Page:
And so to Rick, whose curls bounce every morning when he nods and his eyes twinkle hello: Thank You. To James, who fetched me gently from the waiting room alone on that first day and always tries to make me laugh: Thank You. To Betty, whose mega-watt smile and cheeriness always calm me: Thank You. To Will, who didn’t flinch when I sulked up to him on Day 1 and put my hand on his chest to turn over his name tag because I didn’t want to be treated by a man whose name I didn’t know, and who looked in my eyes to keep me steady: Thank You.

Thank you all for bringing me from this to this to this.

Breast Cancer Biopsy, Radiation Registration Lines, Almost Done

Breast Cancer Biopsy Bruise, Radiation Registration Lines, Almost Done

Oh! The title for this post was provided by my daughter, of Ashinine, quite randomly, with no knowledge of the post content. Ever a lover of Metaphors for Life, I’ll give you this: We are all at times large and clumsy, unaccustomed and often ill-equipped and, certainly in my case, articulate only in an alien-ish sort of way when we encounter the unexpected. Thank You All for being the Ladder to my Elephant, giving me something and often someone to hold on to, a leg up, access to a broader view, and a steady hand. I’ll never forget. Hugs and Kisses.

Presbyterian Radiation Oncology

Life: Not for the Squeamish

Tiny Flower, Pam Goode

Tiny Flower, Parking Lot, Presbyterian Cancer Center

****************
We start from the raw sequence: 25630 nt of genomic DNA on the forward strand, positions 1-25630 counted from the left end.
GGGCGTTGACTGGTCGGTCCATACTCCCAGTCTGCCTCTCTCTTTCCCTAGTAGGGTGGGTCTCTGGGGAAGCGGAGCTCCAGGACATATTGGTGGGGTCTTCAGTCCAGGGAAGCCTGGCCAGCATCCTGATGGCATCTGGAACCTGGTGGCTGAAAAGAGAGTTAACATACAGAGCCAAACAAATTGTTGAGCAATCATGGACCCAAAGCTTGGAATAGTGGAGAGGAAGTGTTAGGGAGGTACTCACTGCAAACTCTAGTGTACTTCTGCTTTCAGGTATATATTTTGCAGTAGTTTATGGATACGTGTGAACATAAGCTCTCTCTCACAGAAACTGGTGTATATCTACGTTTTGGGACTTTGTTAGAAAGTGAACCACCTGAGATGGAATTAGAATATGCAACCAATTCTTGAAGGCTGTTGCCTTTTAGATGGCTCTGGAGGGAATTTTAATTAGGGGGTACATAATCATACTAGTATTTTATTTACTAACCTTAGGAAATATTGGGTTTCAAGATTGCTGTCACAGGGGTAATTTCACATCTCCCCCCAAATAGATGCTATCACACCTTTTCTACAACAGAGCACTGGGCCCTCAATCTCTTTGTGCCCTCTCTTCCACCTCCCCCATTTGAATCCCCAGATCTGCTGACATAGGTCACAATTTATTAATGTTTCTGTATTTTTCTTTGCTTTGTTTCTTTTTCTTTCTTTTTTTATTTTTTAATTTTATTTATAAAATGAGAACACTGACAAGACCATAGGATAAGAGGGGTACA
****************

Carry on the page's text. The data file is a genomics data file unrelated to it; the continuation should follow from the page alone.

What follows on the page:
I walk into my second radiation treatment behind a woman in a fun skirt made of vintage tablecloths, her round head sporting the new growth that looks like peach fuzz. An attendant in an orange shirt helps a blanket-wrapped man from the wheelchair into a waiting car. I see two other patients, both with walkers. The youth of my radiation techs looks good to me now, and the way Amanda’s face lights up when I finally notice she is pregnant and ask about the baby makes my morning. Outside of Amanda and maybe the cute young tech, I look to be the healthiest one here. I feel the need to help carry those who are dealing with so much more than I am, but it isn’t time — I don’t want to infringe.

They say radiation is a breeze, and so far it is, as long as you don’t stop to consider the deadly rays funneled into your body daily — those very rays we’re taught to fear and work to avoid. And as long as you don’t look around too much at the others sharing your journey.

Over the past few weeks, waiting for this day, I’ve dreaded the start of radiation because to me it meant this: thinking about cancer for an hour out of every 24 for seven weeks. Now, I know that it will mean this: hurting for every person I see here daily, and understanding that pretty much every one of them is facing a mountain far higher than mine. I am so lucky. Why?

I hope this is the only time in my life that I’m given free and preferred parking. The woman who chose the space next to me sat in a battered once-red car with her hand to her head and the windows down. She didn’t look up when I eased into my car. It was 10:13. Of course it was — it’s my lucky number.